What are 4 questions to ask when analyzing an argument?
The Five Questions That Every Reader Will Ask
- Question #1—“What do you want me to do or think?”
- Question #2—“Why should I think that?”
- Question #3—“How do I know that your reasons are true?”
- Question #4—“What about this other idea, fact, or conclusion?
Should road repair work in big cities be carried out late at night?
Should road repair work in big cities be carried out only late at night? II. No, this way the work will never get completed.
Should high chimneys be installed in industries?
Long chimneys should be installed in industries as it will take the harmful smoke and gases produced in the factories high up in the air so as to reduce its harmful effects on the ground. Pollution at ground level is the most hazardous in the way of being injurious to human and animal life.
Should all drugs patented?
Yes. Many such drugs require different doses and duration for Indian population and hence it is necessary. II.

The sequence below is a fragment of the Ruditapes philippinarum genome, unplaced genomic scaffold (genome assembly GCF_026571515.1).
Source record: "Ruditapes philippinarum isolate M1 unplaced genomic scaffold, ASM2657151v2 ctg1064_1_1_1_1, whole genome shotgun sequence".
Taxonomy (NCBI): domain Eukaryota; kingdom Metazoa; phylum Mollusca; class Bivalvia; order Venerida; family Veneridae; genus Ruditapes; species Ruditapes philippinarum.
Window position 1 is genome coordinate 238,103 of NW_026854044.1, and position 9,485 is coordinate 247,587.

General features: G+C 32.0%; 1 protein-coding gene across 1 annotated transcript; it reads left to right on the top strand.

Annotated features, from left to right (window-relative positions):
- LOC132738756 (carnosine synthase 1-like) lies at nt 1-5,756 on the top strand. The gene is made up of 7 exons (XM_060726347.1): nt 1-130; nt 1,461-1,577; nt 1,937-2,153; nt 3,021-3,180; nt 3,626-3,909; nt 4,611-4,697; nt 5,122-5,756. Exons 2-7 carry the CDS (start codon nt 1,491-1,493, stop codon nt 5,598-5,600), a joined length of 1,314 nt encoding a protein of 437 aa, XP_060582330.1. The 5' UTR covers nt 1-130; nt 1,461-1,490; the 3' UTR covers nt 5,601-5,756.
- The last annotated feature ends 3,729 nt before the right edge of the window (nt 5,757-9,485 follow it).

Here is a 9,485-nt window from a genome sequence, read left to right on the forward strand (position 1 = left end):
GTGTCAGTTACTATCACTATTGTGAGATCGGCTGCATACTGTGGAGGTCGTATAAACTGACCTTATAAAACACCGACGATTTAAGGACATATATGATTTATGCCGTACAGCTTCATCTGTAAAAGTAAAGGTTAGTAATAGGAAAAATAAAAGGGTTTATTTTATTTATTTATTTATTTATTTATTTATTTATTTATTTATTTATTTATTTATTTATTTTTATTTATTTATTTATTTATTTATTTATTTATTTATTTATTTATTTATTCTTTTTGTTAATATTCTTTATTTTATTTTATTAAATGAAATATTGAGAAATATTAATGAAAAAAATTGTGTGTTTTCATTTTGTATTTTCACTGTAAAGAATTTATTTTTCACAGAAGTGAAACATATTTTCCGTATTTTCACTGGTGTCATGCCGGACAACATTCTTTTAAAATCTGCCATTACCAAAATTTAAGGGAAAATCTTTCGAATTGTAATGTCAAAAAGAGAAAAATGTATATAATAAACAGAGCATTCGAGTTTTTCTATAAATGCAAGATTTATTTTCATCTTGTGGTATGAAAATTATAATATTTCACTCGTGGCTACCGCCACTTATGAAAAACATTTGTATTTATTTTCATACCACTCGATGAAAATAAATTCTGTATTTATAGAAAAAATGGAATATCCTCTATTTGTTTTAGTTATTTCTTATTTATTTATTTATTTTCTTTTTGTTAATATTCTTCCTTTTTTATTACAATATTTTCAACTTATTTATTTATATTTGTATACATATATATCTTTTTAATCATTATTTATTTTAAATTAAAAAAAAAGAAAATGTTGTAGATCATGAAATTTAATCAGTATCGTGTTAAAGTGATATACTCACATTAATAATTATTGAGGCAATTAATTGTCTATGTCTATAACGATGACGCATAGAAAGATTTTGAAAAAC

What are the five steps of analyzing an argument?
The five steps of analyzing arguments include: Determining what the arguer MEANS, CONSECUTIVELY numbering arguments, identifying the argument’s MAIN CLAIM, DIAGRAMMING the argument, and CRITIQUING the argument.
Is buying things on installments profitable to the customer?
Statement: Is buying things on instalments profitable to the customer? Arguments: Yes. He has to pay less.
Can pollution be controlled?
Pollution can be reduced through processes such as recycling and the proper treatment of water and toxic waste. The reduction of corporate fossil fuel extraction is another way to counter air pollution.
Should India encourage exports when most things are?
Statement: Should India encourage exports, when most things are insufficient for internal use itself? Arguments: I. Yes. We have to earn foreign exchange to pay for our imports.
What is strong and weak argument?
Definition: A strong argument is a non-deductive argument that succeeds in providing probable, but not conclusive, logical support for its conclusion. A weak argument is a non-deductive argument that fails to provide probable support for its conclusion.
What is a good argument?
A good argument is an argument that is either valid or strong, and with plausible premises that are true, do not beg the question, and are relevant to the conclusion.
What is a simple argument?
A simple argument is just a contention with a single reason for it, OR a contention with a single objection to it. Here are two simple arguments: Examples. The simple argument is the whole structure (reason AND contention). This is another simple argument, made up of an objection to a contention.